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Advent of Code 2020 Day 22

The reason my part two solution took so long was that I misread the first rule.
Advent of Code 2020 Day 22

So, since I'm done with work for the year (I'm either taking PTO or it's a holiday for the rest of the year) I made the 300 IQ play to stay up to attempt to complete today's Advent of Code puzzle when it was released. I knew this was a bad idea because I have done it a few other times and regretted it almost immediately, but I figured there may be something different here since I really am done working for the year and wanted to set up the next morning (today) to take care of starting the process to switch out my monitors on my desktop and really begin the process of re-doing cable management for my desk (putting a "work laptop" station onto my desk so that I can really finally have a better workflow for day-to-day activities. Also, one benefit of doing this at night is that Sudo was pretty sleepy, so he decided to snooze next to me in the office yesterday. (picture below)

Someone was snoring rather loudly while I was trying to do the work, but he's cute so I'll allow it.

Anyway, in today's puzzle, you're reading up a file that contains two hands of cards and in part one, you're playing war (all of the cards have a different value, so there's no potential to tie) and the resulting return is the reverse position in the hand times the card value at that position, so the hand [3, 5, 10] would return the value 9 + 10 + 10 or 29. This was a pretty straightforward part one, but the problem that I faced was that I wanted to use queues to store the cards, because then you can poll to get the first item in the Queue and add adds to the end of the queue, but when you have to continually copy those queues (because of the default reference pass) it causes some problems. I ended up using a List and doing some of my own work to "pop" off the top of the list as the default is to add to the end of the list which is very much appreciated.

Since part two required recursion, I decided to simply make a single method for dealing with the recursive actions, I pass the initial data to the recursive method without copying it, so that the resulting array could be used to calculate the sum. The method returns the winning player (1 or 2) which helps the recursive pattern decide how to move forward with the CURRENT iteration it is on. The rules are as follows:

Recursive Combat still starts by splitting the cards into two decks (you offer to play with the same starting decks as before - it's only fair). Then, the game consists of a series of rounds with a few changes:

  • Before either player deals a card, if there was a previous round in this game that had exactly the same cards in the same order in the same players' decks, the game instantly ends in a win for player 1. Previous rounds from other games are not considered. (This prevents infinite games of Recursive Combat, which everyone agrees is a bad idea.)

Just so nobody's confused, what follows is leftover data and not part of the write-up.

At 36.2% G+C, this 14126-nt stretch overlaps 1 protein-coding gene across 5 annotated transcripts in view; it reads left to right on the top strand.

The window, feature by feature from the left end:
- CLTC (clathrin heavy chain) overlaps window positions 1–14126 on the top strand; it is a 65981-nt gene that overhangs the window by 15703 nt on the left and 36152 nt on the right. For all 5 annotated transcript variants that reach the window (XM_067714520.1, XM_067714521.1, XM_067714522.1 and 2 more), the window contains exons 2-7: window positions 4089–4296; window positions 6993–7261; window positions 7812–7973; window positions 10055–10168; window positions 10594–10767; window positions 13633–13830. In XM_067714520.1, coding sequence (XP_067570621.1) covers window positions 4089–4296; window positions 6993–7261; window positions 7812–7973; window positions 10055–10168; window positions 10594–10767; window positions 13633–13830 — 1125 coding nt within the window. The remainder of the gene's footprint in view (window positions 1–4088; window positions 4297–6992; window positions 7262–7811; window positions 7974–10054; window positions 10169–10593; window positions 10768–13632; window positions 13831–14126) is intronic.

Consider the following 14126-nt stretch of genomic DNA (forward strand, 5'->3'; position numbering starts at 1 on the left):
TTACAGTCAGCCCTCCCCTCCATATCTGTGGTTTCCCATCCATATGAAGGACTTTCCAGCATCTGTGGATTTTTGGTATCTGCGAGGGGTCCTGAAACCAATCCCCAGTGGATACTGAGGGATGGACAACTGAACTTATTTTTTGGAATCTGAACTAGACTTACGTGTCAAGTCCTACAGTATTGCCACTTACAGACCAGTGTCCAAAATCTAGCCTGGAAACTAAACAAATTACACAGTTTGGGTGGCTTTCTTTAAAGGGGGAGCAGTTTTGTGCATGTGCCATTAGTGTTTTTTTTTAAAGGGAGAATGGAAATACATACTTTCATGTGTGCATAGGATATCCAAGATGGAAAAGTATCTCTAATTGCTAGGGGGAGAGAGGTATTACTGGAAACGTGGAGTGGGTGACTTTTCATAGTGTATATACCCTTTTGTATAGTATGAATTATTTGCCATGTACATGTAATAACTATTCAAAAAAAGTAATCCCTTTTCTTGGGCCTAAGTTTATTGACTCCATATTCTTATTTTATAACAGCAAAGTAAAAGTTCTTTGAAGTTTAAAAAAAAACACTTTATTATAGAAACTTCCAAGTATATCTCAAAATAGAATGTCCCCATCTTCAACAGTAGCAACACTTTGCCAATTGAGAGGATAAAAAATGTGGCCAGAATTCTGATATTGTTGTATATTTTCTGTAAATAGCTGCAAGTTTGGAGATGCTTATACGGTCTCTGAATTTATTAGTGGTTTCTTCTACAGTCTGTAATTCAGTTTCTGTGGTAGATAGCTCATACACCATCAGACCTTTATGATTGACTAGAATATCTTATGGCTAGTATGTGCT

• Otherwise, this round's cards must be in a new configuration; the players begin the round by each drawing the top card of their deck as normal.
  • If both players have at least as many cards remaining in their deck as the value of the card they just drew, the winner of the round is determined by playing a new game of Recursive Combat (see below).
  • Otherwise, at least one player must not have enough cards left in their deck to recurse; the winner of the round is the player with the higher-value card.

As in regular Combat, the winner of the round (even if they won the round by winning a sub-game) takes the two cards dealt at the beginning of the round and places them on the bottom of their own deck (again so that the winner's card is above the other card). Note that the winner's card might be the lower-valued of the two cards if they won the round due to winning a sub-game. If collecting cards by winning the round causes a player to have all of the cards, they win, and the game ends.

The reason my part two solution took so long was that I misread the first rule. I misread the first rule as only having to check the first card for each hand, this caused my solution to see an infinite loop initially and cause me to start investigating further options. I also ran into a problem of the way that Java deals with lists where those lists are not considered copies when they enter the method and because initially, I was using Queues, this seemed to be a more difficult to deal with item. I eventually changed out my method to take in two Lists and the internal recursion sent in a list.stream().collect(Collectors.toList() of the value, and the part2 method sent in the actual non-copy lists so that the changes in "Game 1" will apply to the lists that were passed in. Once I had all of that work completed, I was able to finally get two things, 1) AN answer to come out and 2) the answer to complete in a somewhat more reasonable timeframe. If you want to join my Advent of Code leaderboard, feel free to join with the code: 699615-aae0e8af.